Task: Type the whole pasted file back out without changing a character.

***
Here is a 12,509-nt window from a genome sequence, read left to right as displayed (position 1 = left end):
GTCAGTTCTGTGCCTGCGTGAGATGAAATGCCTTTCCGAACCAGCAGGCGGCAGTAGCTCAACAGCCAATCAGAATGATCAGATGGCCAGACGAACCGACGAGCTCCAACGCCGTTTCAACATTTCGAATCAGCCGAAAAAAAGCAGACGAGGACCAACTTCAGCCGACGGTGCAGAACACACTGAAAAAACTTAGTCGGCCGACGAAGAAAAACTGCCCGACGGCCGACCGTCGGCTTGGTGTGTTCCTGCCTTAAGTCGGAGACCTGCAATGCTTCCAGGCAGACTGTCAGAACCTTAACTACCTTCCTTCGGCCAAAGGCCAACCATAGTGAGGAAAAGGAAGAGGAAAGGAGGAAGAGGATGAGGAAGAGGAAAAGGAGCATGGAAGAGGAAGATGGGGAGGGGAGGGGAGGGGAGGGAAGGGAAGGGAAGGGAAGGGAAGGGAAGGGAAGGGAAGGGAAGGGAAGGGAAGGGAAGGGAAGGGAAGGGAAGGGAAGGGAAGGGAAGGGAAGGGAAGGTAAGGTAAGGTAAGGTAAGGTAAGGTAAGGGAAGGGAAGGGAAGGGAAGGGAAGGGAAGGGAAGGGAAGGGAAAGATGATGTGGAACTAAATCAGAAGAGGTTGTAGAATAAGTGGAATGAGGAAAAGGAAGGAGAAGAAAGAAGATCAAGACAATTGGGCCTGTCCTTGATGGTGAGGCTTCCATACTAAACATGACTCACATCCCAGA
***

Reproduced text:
Here is a 12,509-nt window from a genome sequence, read left to right as displayed (position 1 = left end):
GTCAGTTCTGTGCCTGCGTGAGATGAAATGCCTTTCCGAACCAGCAGGCGGCAGTAGCTCAACAGCCAATCAGAATGATCAGATGGCCAGACGAACCGACGAGCTCCAACGCCGTTTCAACATTTCGAATCAGCCGAAAAAAAGCAGACGAGGACCAACTTCAGCCGACGGTGCAGAACACACTGAAAAAACTTAGTCGGCCGACGAAGAAAAACTGCCCGACGGCCGACCGTCGGCTTGGTGTGTTCCTGCCTTAAGTCGGAGACCTGCAATGCTTCCAGGCAGACTGTCAGAACCTTAACTACCTTCCTTCGGCCAAAGGCCAACCATAGTGAGGAAAAGGAAGAGGAAAGGAGGAAGAGGATGAGGAAGAGGAAAAGGAGCATGGAAGAGGAAGATGGGGAGGGGAGGGGAGGGGAGGGAAGGGAAGGGAAGGGAAGGGAAGGGAAGGGAAGGGAAGGGAAGGGAAGGGAAGGGAAGGGAAGGGAAGGGAAGGGAAGGGAAGGGAAGGGAAGGGAAGGTAAGGTAAGGTAAGGTAAGGTAAGGTAAGGGAAGGGAAGGGAAGGGAAGGGAAGGGAAGGGAAGGGAAGGGAAAGATGATGTGGAACTAAATCAGAAGAGGTTGTAGAATAAGTGGAATGAGGAAAAGGAAGGAGAAGAAAGAAGATCAAGACAATTGGGCCTGTCCTTGATGGTGAGGCTTCCATACTAAACATGACTCACATCCCAGA